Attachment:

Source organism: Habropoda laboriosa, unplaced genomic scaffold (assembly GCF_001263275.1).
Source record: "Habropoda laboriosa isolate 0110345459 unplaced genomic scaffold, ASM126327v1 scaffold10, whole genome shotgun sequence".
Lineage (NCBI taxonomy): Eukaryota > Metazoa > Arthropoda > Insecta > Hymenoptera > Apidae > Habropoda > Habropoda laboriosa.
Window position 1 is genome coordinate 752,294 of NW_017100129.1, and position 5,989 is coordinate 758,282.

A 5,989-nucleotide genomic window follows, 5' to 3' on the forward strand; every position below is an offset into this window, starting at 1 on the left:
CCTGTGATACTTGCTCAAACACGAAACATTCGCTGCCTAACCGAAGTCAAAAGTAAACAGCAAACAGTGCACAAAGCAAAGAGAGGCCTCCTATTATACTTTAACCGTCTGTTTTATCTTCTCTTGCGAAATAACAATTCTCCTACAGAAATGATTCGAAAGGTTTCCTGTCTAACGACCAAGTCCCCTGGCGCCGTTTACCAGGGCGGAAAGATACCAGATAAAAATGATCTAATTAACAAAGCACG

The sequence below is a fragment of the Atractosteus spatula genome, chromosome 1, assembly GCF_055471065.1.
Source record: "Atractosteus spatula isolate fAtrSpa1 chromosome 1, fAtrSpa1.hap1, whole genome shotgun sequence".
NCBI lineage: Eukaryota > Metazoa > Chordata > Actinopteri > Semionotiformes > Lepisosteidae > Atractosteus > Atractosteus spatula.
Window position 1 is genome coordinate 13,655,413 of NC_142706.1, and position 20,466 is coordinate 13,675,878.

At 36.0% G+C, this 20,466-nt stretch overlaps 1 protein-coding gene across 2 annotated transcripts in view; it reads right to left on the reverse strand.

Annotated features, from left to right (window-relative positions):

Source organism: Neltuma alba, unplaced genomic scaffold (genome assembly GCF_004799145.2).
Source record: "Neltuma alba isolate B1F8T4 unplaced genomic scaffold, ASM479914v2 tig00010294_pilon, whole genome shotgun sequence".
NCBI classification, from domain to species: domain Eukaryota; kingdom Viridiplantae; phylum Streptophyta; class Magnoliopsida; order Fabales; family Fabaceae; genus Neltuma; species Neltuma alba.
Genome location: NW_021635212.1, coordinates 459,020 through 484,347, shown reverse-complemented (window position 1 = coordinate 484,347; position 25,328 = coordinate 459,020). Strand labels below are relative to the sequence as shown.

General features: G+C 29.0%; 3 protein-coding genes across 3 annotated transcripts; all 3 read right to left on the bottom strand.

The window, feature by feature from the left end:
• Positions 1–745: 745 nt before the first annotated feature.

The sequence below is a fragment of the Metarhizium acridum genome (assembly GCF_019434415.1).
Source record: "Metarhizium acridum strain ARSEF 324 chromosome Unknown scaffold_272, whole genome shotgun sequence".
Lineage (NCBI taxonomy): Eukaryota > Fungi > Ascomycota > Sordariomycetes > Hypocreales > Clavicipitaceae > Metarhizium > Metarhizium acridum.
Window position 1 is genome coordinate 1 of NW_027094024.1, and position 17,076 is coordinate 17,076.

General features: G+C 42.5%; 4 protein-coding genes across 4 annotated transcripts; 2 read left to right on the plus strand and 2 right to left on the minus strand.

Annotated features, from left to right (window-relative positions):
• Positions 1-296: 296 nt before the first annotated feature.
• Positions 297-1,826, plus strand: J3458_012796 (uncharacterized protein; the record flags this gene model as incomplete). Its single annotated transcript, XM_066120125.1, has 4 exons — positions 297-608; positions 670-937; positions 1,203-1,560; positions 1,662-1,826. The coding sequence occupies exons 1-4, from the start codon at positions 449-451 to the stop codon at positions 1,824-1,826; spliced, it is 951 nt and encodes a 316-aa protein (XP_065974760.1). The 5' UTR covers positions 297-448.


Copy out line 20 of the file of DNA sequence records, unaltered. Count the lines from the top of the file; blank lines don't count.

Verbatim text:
The sequence below is a fragment of the Metarhizium acridum genome (assembly GCF_019434415.1).